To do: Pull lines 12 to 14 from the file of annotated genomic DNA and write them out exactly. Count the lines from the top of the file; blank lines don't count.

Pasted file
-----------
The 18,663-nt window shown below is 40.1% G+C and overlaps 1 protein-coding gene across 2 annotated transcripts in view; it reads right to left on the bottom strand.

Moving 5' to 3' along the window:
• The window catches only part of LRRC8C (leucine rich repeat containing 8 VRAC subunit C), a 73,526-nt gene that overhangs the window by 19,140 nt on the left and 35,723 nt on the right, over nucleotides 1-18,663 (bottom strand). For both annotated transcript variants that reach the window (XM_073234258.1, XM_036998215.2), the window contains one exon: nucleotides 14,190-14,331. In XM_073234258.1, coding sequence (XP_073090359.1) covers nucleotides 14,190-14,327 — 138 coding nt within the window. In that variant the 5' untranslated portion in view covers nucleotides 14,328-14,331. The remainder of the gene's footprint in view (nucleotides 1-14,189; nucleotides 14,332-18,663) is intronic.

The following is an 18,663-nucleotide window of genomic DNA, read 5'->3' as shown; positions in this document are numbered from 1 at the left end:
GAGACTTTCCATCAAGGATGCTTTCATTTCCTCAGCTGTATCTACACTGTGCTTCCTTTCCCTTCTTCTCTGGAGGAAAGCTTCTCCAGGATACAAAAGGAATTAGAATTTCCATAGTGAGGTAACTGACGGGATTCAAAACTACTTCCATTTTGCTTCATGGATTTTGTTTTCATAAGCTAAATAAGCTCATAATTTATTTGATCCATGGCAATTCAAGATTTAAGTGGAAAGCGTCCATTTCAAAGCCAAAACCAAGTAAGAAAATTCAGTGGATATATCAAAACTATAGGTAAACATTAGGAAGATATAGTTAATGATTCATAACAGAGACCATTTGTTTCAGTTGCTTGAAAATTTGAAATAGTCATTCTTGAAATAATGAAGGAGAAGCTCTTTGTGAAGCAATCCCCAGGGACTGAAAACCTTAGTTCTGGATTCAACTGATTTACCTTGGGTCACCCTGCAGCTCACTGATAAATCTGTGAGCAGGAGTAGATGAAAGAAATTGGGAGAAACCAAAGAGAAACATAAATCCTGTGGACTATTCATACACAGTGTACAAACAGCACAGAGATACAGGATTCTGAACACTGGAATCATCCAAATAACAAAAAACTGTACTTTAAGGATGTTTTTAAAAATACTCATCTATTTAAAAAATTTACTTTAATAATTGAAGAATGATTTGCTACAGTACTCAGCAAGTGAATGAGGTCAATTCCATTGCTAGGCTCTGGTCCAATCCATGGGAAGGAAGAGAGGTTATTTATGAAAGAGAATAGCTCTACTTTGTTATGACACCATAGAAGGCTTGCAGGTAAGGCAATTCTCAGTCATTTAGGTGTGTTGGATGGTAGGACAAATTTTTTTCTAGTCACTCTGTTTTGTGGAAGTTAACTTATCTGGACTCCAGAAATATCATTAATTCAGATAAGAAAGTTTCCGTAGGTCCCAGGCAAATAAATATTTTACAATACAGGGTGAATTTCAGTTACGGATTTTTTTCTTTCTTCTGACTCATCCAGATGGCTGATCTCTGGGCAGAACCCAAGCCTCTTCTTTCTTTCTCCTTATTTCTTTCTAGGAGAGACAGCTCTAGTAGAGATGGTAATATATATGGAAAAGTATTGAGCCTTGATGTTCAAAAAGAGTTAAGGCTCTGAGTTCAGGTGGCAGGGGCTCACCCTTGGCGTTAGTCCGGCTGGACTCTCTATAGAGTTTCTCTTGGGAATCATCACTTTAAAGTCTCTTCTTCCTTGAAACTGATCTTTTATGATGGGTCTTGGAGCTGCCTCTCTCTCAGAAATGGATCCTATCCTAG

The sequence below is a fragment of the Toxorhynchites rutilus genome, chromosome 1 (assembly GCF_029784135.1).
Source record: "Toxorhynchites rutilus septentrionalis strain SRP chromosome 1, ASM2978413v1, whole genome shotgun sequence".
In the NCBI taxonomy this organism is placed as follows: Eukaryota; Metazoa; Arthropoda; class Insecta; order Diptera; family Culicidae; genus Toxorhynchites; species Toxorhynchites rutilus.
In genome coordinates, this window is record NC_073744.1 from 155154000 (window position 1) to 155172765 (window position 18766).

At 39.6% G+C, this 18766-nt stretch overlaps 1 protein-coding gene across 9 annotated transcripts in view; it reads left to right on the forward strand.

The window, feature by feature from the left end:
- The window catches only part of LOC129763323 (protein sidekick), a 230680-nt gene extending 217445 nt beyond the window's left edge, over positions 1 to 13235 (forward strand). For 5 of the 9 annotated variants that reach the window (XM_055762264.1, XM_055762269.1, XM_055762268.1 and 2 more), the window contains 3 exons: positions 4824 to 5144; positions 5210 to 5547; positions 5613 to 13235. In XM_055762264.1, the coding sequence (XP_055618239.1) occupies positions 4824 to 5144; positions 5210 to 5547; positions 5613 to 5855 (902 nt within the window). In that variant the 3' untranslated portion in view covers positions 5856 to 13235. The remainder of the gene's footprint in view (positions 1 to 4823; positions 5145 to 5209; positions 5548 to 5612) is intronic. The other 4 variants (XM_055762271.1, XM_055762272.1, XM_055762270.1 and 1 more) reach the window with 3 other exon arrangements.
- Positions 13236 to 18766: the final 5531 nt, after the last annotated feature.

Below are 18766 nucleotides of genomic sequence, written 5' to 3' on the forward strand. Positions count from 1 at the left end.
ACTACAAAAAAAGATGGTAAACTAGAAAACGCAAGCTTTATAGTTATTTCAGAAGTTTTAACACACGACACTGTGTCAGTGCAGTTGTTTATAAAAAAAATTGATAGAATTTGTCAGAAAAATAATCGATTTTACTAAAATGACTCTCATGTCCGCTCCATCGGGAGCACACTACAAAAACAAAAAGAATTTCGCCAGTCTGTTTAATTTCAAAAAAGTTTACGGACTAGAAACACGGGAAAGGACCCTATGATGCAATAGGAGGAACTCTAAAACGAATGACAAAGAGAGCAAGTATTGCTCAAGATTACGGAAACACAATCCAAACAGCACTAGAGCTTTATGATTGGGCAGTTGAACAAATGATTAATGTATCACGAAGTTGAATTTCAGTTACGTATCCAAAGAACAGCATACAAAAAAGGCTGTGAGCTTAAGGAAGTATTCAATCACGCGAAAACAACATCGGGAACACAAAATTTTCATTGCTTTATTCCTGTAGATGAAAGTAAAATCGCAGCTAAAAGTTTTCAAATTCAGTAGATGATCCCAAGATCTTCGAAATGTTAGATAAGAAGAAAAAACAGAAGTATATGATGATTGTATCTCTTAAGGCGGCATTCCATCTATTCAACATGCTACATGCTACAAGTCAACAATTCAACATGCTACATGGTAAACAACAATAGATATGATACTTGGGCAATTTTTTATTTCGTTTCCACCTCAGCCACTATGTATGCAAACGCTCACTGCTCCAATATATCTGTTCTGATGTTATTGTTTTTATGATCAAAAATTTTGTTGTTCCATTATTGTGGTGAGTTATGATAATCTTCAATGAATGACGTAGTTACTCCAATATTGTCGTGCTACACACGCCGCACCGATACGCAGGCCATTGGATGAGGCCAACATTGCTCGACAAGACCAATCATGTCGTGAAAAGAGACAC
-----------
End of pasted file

- The window catches only part of LOC129763323 (protein sidekick), a 230680-nt gene extending 217445 nt beyond the window's left edge, over positions 1 to 13235 (forward strand). For 5 of the 9 annotated variants that reach the window (XM_055762264.1, XM_055762269.1, XM_055762268.1 and 2 more), the window contains 3 exons: positions 4824 to 5144; positions 5210 to 5547; positions 5613 to 13235. In XM_055762264.1, the coding sequence (XP_055618239.1) occupies positions 4824 to 5144; positions 5210 to 5547; positions 5613 to 5855 (902 nt within the window). In that variant the 3' untranslated portion in view covers positions 5856 to 13235. The remainder of the gene's footprint in view (positions 1 to 4823; positions 5145 to 5209; positions 5548 to 5612) is intronic. The other 4 variants (XM_055762271.1, XM_055762272.1, XM_055762270.1 and 1 more) reach the window with 3 other exon arrangements.
- Positions 13236 to 18766: the final 5531 nt, after the last annotated feature.

Below are 18766 nucleotides of genomic sequence, written 5' to 3' on the forward strand. Positions count from 1 at the left end.